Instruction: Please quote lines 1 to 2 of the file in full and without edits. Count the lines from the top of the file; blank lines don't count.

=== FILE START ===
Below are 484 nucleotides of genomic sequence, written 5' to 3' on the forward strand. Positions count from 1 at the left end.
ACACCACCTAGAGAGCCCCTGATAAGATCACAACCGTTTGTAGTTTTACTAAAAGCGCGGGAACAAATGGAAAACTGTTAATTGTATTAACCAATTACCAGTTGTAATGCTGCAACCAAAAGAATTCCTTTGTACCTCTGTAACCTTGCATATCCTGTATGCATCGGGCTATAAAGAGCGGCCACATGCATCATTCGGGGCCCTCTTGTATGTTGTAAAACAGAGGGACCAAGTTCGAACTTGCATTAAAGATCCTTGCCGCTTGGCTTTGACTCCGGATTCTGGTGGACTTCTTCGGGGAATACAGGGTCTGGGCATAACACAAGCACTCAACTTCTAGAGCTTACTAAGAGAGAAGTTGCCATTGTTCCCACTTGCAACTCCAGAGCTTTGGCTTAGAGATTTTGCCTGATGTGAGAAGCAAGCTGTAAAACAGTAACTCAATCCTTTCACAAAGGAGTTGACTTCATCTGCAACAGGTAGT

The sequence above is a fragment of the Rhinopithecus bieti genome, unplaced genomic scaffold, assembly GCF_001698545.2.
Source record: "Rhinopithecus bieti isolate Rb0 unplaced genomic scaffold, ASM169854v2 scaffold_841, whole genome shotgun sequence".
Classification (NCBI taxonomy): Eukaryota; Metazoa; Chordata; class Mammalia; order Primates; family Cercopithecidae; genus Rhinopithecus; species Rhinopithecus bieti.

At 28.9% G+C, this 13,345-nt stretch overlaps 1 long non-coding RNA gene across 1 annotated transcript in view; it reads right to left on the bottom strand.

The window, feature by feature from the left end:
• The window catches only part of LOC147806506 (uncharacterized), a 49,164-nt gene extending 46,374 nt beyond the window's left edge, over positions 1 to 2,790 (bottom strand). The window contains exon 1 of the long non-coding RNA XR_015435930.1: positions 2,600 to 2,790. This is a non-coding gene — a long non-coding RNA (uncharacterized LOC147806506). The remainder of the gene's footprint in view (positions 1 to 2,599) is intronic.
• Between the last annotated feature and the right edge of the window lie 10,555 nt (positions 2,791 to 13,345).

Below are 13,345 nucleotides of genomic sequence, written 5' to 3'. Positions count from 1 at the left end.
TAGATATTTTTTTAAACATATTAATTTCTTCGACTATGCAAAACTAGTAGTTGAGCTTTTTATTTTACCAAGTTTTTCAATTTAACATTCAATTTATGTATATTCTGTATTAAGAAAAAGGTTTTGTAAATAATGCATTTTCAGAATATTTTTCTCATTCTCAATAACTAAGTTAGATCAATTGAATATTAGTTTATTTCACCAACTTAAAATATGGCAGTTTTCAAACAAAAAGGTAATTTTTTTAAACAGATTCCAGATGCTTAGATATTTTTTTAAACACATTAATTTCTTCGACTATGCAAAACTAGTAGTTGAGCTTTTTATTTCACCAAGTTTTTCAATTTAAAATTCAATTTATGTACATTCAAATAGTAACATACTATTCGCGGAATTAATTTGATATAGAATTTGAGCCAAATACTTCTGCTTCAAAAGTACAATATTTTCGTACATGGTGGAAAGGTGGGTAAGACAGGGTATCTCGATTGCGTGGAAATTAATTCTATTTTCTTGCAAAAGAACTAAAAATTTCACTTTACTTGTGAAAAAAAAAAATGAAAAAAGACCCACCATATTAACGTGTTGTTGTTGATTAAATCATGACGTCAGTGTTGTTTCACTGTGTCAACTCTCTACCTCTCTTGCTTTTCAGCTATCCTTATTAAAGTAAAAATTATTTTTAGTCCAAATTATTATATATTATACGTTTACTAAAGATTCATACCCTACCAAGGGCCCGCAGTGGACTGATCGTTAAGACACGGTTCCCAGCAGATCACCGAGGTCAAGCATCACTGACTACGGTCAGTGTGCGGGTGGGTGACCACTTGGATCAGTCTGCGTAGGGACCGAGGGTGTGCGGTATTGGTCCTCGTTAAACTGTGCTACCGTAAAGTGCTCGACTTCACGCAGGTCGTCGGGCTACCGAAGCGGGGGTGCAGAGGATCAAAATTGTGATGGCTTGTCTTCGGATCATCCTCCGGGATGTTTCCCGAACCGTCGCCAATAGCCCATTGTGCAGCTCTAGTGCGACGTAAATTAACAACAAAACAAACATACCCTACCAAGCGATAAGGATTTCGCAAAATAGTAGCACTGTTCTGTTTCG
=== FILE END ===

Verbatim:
Below are 484 nucleotides of genomic sequence, written 5' to 3' on the forward strand. Positions count from 1 at the left end.
ACACCACCTAGAGAGCCCCTGATAAGATCACAACCGTTTGTAGTTTTACTAAAAGCGCGGGAACAAATGGAAAACTGTTAATTGTATTAACCAATTACCAGTTGTAATGCTGCAACCAAAAGAATTCCTTTGTACCTCTGTAACCTTGCATATCCTGTATGCATCGGGCTATAAAGAGCGGCCACATGCATCATTCGGGGCCCTCTTGTATGTTGTAAAACAGAGGGACCAAGTTCGAACTTGCATTAAAGATCCTTGCCGCTTGGCTTTGACTCCGGATTCTGGTGGACTTCTTCGGGGAATACAGGGTCTGGGCATAACACAAGCACTCAACTTCTAGAGCTTACTAAGAGAGAAGTTGCCATTGTTCCCACTTGCAACTCCAGAGCTTTGGCTTAGAGATTTTGCCTGATGTGAGAAGCAAGCTGTAAAACAGTAACTCAATCCTTTCACAAAGGAGTTGACTTCATCTGCAACAGGTAGT